The below actually occurred over twenty years ago here in IL.
A boy purchased a baseball card at a sport memorabilia shop at significantly less than its actual worth. The store owner was not present at the time and he erred twice, once by failing to property train his assistant re the value of the card and again when he completed the card's price tag.
The true value was $500.00 but as written on the tag it could have been read as either $5.00 or $500.00
The boy specifically asked the clerk, "How much does this card cost?" The clerk replied, "Five dollars."
Not surprisingly the boy jumped at the chance to purchase the valuable baseball card at this much discounted price.
When the owner returned to his store and discovered what had transpired he contacted the boy's parents and asked for either the card back or the additional $495.00. The boy's parents refused and the owner filed a lawsuit.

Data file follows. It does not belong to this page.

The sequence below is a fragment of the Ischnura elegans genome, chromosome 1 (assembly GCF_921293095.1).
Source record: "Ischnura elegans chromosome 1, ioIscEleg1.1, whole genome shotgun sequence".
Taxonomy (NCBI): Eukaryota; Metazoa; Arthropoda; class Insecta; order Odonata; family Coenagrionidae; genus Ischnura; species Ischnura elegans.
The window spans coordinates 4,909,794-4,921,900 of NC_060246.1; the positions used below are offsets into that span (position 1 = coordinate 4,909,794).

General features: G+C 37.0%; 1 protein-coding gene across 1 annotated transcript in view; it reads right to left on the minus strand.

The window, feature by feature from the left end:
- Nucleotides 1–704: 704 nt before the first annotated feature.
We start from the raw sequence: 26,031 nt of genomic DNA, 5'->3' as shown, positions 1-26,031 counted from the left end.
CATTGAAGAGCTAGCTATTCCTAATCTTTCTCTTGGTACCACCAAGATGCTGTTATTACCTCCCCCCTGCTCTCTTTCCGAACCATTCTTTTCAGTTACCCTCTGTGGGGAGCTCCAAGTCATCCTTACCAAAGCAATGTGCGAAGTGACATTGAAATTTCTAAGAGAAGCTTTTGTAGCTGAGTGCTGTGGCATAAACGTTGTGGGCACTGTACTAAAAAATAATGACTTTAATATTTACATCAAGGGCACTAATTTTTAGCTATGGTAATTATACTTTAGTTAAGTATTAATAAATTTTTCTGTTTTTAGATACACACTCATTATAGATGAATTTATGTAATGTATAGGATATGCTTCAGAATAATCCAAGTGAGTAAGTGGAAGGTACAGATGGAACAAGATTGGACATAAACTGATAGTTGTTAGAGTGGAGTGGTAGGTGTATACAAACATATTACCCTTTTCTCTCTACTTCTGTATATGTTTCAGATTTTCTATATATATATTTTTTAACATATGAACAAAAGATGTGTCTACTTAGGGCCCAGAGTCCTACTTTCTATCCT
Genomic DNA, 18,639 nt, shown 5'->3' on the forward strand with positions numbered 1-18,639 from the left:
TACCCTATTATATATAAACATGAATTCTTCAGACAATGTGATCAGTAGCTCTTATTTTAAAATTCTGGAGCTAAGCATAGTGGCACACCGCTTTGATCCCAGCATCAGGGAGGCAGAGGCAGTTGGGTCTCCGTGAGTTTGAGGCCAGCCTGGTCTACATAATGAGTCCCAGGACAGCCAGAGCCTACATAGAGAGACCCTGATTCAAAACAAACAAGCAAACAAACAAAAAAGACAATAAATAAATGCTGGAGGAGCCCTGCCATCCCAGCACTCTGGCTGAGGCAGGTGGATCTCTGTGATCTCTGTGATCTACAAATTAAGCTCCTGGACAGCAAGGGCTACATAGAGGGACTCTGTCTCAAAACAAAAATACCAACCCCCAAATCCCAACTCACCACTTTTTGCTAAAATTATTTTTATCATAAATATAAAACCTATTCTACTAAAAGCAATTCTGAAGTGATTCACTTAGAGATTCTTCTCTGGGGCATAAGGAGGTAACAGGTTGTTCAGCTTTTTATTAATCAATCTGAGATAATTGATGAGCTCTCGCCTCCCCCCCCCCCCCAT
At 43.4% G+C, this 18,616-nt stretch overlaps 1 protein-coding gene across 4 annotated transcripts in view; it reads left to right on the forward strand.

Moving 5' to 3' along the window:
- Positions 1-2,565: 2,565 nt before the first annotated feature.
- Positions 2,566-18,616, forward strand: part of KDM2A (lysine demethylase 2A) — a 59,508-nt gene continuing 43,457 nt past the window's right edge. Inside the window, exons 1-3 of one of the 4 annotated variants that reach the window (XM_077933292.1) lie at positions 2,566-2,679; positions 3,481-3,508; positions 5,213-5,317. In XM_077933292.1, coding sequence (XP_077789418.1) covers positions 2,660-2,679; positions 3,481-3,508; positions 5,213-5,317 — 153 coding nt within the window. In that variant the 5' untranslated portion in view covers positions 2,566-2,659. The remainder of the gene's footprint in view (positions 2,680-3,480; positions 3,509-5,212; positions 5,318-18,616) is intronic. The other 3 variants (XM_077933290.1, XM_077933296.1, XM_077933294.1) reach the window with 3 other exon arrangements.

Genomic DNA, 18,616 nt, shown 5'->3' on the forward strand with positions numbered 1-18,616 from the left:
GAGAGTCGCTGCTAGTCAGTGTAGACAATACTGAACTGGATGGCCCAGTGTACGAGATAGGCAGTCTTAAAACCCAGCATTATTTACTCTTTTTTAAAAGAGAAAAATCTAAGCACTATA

The court found in favor of the boy and his parents, since there had been a "meeting of the minds" the buyers were not legally obligated to comply with either request of the store owner.
What is the objectivist viewpoint re the above? Ethically speaking, should the boy's parents have returned the card or paid the additional money?